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How to Feel a Pulse Between the Ribs

author image Krista Sheehan
Krista Sheehan is a registered nurse and professional writer. She works in a neonatal intensive care unit (NICU) and her previous nursing experience includes geriatrics, pulmonary disorders and home health care. Her professional writing works focus mainly on the subjects of physical health, fitness, nutrition and positive lifestyle changes.
How to Feel a Pulse Between the Ribs
The apical pulse is felt near the heart's apex. Photo Credit janulla/iStock/Getty Images

Just slightly larger than your fist, the human heart sits in the middle of the chest, just behind the ribcage and between the lungs. The heart sits upside down in the chest. The base of the heart is actually at the top, while the heart's apex is at the bottom. Locating the area of the heart’s apex on the chest wall allows you to feel for the apical pulse. With each contraction of the heart, you can feel the pulse gently tap between the ribs.

Step 1

Ask the person to sit or lie down. Either position allows the apical pulse to be felt more easily.

Step 2

Count the ribs on the person’s left side, beginning at the top. Do not count the collarbone as your first rib; it is not a rib. As you move toward the bottom of the ribcage, you’ll need to move your fingers toward the side of the body to feel the lower ribs. You should feel 12 ribs on the left side.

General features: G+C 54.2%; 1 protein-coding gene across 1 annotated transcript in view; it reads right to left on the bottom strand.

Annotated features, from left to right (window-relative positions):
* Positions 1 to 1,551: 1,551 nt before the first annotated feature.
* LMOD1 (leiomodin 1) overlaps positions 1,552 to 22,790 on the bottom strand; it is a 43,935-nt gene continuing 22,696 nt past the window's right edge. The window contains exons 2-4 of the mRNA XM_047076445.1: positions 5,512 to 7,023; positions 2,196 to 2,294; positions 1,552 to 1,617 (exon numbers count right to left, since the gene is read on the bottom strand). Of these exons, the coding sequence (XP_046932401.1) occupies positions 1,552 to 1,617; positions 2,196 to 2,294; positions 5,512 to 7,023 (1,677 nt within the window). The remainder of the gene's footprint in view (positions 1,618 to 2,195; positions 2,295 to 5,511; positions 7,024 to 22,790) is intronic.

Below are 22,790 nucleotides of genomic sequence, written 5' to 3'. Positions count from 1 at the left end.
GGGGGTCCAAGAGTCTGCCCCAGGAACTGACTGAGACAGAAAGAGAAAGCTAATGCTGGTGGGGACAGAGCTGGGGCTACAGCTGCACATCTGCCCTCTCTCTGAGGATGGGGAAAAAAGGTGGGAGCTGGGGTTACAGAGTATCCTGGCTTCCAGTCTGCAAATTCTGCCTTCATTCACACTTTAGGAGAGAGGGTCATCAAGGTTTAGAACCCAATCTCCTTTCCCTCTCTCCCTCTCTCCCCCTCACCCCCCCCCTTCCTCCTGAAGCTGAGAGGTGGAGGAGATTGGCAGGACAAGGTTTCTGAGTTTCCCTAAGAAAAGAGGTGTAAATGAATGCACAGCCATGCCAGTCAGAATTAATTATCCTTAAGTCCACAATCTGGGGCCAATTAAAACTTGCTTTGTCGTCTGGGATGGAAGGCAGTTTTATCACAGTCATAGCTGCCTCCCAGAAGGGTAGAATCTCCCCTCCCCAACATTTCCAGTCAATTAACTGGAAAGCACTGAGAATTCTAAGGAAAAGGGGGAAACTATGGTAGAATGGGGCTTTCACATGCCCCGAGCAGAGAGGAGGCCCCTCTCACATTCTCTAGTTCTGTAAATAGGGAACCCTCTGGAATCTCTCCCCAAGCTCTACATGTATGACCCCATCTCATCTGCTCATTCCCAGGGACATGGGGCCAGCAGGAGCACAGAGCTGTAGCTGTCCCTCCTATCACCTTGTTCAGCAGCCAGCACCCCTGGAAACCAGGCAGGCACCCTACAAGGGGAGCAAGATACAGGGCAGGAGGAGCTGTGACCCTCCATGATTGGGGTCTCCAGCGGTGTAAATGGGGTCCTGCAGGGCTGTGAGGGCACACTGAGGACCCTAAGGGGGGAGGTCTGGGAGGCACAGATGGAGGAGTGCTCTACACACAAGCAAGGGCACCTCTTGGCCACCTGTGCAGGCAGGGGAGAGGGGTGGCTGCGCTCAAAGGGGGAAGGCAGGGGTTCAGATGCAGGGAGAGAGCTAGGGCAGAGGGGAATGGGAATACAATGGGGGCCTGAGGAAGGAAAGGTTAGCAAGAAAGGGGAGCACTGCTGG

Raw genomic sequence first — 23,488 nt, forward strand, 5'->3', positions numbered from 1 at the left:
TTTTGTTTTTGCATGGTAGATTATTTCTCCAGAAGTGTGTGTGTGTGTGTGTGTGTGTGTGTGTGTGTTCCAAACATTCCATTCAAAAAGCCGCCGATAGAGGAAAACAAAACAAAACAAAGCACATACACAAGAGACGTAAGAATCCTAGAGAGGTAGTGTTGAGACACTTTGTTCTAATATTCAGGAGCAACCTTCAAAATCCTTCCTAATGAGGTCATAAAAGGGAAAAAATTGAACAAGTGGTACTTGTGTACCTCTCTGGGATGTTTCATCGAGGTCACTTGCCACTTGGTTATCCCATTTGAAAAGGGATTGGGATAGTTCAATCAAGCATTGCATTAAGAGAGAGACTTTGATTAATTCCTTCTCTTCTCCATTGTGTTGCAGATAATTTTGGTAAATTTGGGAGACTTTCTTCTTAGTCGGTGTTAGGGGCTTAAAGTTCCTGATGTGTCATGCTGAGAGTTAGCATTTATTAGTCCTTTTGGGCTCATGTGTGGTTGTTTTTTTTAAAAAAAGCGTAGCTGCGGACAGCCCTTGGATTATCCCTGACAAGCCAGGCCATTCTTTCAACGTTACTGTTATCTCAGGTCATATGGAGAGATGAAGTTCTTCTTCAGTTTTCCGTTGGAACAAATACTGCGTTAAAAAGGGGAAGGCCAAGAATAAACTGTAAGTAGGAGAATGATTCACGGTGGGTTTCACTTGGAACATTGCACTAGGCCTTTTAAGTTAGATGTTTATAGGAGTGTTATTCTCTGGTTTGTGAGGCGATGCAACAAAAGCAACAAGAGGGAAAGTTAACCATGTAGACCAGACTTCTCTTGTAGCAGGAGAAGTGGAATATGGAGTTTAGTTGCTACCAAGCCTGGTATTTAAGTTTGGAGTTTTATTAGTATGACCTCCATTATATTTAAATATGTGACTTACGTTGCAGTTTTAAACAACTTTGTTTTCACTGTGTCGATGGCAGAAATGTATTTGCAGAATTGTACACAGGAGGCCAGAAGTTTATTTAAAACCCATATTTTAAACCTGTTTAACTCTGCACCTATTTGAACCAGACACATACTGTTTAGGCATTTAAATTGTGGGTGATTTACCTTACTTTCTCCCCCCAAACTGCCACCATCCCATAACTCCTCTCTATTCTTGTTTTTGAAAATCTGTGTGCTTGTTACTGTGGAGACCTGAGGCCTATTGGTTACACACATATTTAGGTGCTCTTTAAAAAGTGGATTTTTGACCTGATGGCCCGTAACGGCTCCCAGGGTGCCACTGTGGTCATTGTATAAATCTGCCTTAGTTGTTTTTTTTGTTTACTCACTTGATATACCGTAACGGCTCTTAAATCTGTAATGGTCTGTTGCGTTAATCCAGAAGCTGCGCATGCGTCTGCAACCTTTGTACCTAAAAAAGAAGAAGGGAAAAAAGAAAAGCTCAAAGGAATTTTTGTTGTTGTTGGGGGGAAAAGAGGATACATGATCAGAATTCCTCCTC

Step 3

Re-count the ribs starting at the top. This time, stop once you reach the fifth rib. If you are just learning, you might wish to use a pen with non-toxic ink to make a small mark on the skin over the fifth rib.

Step 4

Move your fingers up and locate the fourth rib again. If necessary, make a small mark on the skin over the fourth rib as well.

Step 5

Slide your fingertips into the space between the fourth and fifth ribs. Since there are no bones underneath this area, you should be able to gently press your fingers into the area. This entire area between the fourth and fifth ribs is called the fifth intercostal space.

Step 6

Find the sternum, the long bone that extends directly down the front of the chest. This bone connects the left and right sides of the ribcage.

Step 7

Measure about 7 to 9 inches away from the sternum into the fifth intercostal space on the left side of the person’s body. If you lack a measuring device, the palm of your hand may be about 7 to 9 inches wide. This area -- about 7 to 9 inches from the sternum in the fifth left intercostal space -- is the location of the heart's apex. This is where you listen or feel for the apical pulse.

Step 8

Press the pads of your index and middle finger gently into this area. You should feel the pulse tapping against your fingers. When counting the apical pulse, count the number of times the pulse taps against your fingers for 60 seconds.

Step 9

Roll the person slightly to the left if you have a difficult time feeling the apical pulse. This re-positioning brings the heart closer to the chest wall.

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